Organic psyllium husks from India, Schare says, "went crazy" with price increases. The cost of gluten-free flours such as oat and buckwheat spiked. Coconut sugar now costs more. Eggs from local farms are 70% more expensive. Almost everything keeps rising in price, Schare says. One ingredient remains the same: salt.
Still, the company continues its attempts to buy larger quantities of ingredients, due in part to the supply chain issues that plagued industry throughout 2021 and continue today.
"Suddenly, we might learn that a supplier doesn't have a key ingredient this week," Schare says. And so Hävenly stocks up.
Meanwhile, on the labor front, the bakery must compete with restaurants and bars now paying much higher wages than pre-pandemic. These jobs also involve tips, something that doesn't figure into the Hävenly employee experience. Salaries, Schare says, have risen 25%.
"We are trying to provide benefits, like a friendly, respectful working environment," she says. "We give them paid vacation. We can't compete purely salary-wise." Now the company is looking into automation tools for tasks such as forming bread to help save labor costs.
Schare acknowledges that at some point, Hävenly will likely have to raise prices. "But you get into a rat race," she adds. "You have no idea where it's going, and that is the scary part. I should be paying more attention to it, but it's hard when you are a small business owner to stay on top of everything."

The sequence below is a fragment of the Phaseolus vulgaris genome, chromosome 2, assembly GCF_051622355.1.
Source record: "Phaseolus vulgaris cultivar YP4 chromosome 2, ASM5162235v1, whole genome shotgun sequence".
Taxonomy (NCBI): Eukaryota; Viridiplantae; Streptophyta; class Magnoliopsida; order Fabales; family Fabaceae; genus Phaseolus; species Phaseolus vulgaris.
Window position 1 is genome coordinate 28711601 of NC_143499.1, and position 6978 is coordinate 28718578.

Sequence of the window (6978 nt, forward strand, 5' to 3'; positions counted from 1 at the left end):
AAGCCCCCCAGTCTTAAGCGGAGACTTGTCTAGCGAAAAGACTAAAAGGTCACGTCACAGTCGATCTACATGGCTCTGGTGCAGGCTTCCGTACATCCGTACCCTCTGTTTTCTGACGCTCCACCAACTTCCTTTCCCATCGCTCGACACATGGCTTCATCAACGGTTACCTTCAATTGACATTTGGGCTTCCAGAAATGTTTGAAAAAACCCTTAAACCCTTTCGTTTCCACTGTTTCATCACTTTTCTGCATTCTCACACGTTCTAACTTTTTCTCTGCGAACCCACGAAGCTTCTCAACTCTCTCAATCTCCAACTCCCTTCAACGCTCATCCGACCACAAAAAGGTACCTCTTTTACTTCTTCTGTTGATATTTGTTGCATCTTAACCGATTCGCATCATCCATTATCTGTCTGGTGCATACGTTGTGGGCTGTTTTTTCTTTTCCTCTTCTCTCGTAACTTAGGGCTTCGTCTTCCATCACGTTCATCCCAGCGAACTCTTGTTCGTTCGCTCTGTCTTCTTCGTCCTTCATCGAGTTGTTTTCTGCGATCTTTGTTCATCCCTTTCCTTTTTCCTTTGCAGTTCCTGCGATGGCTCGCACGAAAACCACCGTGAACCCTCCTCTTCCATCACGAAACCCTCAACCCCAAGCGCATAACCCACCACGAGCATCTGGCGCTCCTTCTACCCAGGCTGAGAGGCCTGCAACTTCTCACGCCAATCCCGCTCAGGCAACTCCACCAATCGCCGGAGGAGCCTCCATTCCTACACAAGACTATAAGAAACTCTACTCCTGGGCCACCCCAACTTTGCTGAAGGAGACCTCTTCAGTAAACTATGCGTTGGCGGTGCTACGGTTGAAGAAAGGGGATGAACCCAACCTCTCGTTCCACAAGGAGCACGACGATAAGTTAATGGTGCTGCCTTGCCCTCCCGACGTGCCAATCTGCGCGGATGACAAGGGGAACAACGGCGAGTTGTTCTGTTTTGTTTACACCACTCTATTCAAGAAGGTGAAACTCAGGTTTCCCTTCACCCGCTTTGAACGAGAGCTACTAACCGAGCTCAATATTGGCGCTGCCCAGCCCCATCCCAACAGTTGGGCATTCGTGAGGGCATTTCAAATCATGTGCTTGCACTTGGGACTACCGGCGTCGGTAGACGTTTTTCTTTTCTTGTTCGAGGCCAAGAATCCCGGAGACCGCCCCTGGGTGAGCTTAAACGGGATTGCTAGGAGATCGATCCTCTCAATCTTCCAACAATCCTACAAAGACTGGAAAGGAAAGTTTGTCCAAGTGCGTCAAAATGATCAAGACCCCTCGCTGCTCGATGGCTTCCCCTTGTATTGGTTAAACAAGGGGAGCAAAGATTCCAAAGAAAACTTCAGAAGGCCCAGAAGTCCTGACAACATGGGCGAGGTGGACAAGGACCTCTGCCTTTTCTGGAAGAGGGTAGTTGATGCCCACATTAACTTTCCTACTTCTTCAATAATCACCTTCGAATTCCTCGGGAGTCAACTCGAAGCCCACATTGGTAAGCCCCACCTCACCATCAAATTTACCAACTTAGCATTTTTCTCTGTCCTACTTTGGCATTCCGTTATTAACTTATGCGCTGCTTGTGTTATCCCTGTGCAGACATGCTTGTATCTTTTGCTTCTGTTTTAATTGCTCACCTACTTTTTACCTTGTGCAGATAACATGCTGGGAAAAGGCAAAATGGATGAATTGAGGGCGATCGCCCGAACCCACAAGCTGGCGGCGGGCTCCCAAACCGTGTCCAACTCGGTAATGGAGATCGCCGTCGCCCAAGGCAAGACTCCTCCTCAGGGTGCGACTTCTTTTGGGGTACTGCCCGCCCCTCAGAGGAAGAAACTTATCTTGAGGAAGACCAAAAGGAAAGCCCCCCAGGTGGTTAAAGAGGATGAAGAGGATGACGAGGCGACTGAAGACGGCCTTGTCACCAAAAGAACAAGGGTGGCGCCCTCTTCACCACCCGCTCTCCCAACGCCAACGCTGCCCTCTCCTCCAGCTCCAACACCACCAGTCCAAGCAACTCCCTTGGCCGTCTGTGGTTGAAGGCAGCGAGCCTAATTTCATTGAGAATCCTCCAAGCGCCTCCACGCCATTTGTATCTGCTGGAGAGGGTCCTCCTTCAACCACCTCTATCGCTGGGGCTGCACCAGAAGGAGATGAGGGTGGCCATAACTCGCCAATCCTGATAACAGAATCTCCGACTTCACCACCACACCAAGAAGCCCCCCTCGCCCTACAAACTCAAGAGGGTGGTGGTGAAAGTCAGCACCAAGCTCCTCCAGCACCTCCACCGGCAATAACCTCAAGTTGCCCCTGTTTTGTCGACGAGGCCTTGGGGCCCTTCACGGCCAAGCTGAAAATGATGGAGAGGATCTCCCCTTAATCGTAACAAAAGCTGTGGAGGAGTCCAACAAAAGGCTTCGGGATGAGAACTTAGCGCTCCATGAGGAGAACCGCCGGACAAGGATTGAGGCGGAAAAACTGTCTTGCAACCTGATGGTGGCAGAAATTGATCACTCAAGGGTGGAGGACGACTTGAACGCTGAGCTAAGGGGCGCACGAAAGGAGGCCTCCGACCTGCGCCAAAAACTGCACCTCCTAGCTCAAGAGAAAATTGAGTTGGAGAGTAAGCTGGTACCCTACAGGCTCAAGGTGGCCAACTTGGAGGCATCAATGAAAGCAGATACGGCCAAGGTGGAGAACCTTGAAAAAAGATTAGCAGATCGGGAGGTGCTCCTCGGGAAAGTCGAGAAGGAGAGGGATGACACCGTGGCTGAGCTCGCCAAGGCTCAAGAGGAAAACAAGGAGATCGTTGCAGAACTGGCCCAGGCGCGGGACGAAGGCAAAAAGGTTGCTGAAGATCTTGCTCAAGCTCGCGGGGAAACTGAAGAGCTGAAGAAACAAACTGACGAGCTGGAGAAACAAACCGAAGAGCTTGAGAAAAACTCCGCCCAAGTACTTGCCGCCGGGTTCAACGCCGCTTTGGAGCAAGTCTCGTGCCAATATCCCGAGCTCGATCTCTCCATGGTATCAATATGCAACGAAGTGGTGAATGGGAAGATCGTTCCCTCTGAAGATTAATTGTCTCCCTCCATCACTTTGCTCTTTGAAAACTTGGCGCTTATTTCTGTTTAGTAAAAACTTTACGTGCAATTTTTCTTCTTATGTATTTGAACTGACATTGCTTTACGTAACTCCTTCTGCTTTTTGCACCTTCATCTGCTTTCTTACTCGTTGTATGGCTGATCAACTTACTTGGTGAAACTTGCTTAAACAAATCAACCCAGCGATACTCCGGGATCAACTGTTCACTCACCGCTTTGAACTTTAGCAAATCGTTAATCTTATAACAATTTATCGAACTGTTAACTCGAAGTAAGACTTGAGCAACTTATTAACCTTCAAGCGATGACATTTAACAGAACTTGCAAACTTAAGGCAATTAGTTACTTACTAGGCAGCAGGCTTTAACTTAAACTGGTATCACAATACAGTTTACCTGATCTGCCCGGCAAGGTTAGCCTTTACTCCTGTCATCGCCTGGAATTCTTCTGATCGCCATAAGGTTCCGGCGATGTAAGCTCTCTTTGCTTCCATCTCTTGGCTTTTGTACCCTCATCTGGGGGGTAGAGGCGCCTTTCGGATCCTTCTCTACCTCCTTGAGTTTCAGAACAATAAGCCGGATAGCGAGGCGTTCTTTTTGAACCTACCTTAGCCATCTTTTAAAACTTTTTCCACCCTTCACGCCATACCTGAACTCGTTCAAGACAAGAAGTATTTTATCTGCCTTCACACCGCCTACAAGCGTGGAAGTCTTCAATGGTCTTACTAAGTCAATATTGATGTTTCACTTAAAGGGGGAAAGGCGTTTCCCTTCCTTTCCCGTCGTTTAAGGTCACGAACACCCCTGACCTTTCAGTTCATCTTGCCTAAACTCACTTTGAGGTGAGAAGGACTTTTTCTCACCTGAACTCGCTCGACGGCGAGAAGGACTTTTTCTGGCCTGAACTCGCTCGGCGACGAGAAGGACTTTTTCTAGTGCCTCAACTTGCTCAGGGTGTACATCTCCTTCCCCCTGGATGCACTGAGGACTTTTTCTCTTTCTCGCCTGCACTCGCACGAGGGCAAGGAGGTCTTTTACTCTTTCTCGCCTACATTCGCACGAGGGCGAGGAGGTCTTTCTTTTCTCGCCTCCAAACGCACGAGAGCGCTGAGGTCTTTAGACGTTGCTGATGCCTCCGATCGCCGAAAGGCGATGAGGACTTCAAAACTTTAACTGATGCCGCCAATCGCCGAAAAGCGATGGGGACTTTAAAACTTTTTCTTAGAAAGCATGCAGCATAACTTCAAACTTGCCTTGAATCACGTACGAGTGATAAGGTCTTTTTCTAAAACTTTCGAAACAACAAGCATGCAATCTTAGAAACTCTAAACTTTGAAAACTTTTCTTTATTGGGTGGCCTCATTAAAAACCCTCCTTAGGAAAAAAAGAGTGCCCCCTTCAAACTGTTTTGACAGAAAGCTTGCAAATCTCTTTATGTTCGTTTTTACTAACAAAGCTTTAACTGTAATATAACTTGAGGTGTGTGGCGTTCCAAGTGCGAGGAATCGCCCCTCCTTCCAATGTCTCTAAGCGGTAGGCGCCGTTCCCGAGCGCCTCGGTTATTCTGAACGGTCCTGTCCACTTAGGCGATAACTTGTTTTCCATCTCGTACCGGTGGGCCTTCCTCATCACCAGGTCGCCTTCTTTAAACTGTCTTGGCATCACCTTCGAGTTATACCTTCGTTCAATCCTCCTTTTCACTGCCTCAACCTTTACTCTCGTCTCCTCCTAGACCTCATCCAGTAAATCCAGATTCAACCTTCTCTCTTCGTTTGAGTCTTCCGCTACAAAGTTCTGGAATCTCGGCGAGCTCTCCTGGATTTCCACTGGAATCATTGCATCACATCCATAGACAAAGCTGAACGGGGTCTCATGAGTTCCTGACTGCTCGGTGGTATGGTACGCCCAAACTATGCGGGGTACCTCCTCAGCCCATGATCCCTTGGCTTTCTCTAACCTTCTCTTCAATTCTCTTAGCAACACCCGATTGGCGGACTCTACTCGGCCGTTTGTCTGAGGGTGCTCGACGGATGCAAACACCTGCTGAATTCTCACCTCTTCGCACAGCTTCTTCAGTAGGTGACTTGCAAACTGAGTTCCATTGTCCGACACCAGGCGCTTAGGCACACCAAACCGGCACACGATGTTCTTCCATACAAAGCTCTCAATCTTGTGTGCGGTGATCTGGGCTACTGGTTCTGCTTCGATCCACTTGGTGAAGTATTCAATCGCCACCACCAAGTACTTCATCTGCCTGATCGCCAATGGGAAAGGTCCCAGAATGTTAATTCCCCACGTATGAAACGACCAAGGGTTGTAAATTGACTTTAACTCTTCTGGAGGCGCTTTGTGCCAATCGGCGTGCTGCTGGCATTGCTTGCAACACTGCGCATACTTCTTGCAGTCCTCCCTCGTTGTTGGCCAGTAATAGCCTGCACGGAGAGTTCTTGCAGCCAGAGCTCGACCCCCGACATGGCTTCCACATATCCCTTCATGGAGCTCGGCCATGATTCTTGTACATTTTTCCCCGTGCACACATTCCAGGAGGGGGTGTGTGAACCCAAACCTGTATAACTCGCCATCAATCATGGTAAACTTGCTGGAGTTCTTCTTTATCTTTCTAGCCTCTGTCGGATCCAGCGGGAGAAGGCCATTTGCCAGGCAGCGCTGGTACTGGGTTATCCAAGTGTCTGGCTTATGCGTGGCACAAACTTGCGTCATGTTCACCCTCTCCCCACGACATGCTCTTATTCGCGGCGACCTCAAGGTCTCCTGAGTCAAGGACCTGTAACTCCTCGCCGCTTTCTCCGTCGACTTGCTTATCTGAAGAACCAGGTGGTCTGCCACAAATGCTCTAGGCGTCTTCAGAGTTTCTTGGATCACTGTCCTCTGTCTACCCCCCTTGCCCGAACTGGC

On-shelf price spikes
For Colorado-based kombucha company Rowdy Mermaid, the price of a single fruit ingredient featured in one of its beverages shot up 6,000%, says Matt Opperman, chief operating officer and chief financial officer. Yet, as he struggles with price increases for ingredients, labor, shipping and more, he works hard to keep its product prices the same. So far, it hasn't boosted the prices of its kombucha and functional beverages.
But that doesn't mean Rowdy Mermaid's retail prices aren't going up. Even though stores are paying the same for these products as they did in 2019, they are raising prices on-shelf.
"It's tough for a small company like ours," Opperman says. "If [the price] goes up on the shelf, you'd think we'd get some of that."
But this issue doesn't just stem from decisions on the retailer end, Casano says. In many cases, distributors jack up prices before products even reach stores.
"The distributor will raise the price without even telling us," he says. "It looks like they are boosting prices in some cases by 30% to 40%. It's an indirect cost that is hitting all of these brands." Casano says inflation forced him to increase Pitaya Foods' prices 15% during the past year, but increases at the distributor and retail levels surpass his price hikes.